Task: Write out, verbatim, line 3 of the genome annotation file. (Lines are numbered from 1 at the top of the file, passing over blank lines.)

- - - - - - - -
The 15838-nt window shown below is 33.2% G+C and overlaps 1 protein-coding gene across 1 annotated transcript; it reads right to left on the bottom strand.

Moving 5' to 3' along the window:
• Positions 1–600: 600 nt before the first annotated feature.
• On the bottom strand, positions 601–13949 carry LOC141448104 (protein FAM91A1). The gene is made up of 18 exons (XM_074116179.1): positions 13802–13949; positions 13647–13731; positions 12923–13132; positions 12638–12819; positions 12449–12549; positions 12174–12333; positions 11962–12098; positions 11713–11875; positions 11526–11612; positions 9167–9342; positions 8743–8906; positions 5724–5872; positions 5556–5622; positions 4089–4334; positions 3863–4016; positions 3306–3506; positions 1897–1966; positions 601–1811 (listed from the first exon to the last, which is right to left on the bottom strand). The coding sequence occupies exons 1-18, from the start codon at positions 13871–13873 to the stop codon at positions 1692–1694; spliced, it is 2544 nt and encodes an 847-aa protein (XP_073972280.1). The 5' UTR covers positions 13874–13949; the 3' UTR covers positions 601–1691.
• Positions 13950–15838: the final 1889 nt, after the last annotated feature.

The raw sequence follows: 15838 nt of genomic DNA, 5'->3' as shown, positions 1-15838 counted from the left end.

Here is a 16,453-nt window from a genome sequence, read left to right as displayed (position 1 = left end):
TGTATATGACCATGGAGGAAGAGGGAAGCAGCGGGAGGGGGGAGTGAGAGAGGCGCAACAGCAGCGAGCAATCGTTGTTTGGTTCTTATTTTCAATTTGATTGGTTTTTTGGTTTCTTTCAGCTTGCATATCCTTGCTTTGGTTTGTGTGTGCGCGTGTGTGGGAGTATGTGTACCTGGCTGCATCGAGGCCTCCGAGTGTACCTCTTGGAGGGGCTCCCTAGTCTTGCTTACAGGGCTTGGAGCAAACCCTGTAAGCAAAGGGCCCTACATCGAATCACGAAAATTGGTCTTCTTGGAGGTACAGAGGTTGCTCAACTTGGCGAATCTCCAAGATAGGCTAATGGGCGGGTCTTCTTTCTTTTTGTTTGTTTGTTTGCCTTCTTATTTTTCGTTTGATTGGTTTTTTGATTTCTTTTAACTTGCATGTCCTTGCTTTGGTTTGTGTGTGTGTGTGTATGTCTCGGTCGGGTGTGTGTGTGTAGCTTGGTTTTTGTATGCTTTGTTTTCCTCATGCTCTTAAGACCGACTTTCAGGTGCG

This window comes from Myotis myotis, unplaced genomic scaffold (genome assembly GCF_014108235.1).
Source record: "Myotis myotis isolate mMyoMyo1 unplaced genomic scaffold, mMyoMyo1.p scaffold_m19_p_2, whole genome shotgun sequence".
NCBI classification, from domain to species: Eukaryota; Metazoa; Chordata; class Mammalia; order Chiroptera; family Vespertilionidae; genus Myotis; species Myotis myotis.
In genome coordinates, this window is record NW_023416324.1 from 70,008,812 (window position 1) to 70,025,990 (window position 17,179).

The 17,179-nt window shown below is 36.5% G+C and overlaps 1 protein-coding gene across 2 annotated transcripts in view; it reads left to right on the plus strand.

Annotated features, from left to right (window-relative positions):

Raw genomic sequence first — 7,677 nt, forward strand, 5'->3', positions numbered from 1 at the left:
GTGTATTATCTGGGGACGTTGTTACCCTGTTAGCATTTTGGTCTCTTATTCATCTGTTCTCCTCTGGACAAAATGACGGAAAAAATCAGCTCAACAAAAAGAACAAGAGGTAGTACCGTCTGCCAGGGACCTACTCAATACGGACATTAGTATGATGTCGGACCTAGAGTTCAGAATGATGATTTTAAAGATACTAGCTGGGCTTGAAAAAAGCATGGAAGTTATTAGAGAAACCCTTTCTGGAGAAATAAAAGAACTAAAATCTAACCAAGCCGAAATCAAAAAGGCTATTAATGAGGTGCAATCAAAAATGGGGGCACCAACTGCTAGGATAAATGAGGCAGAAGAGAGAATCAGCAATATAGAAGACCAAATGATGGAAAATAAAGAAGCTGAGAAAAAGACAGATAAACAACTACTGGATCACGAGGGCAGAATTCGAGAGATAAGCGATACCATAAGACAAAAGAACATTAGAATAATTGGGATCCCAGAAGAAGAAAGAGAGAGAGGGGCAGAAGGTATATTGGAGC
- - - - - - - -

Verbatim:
• Positions 1–600: 600 nt before the first annotated feature.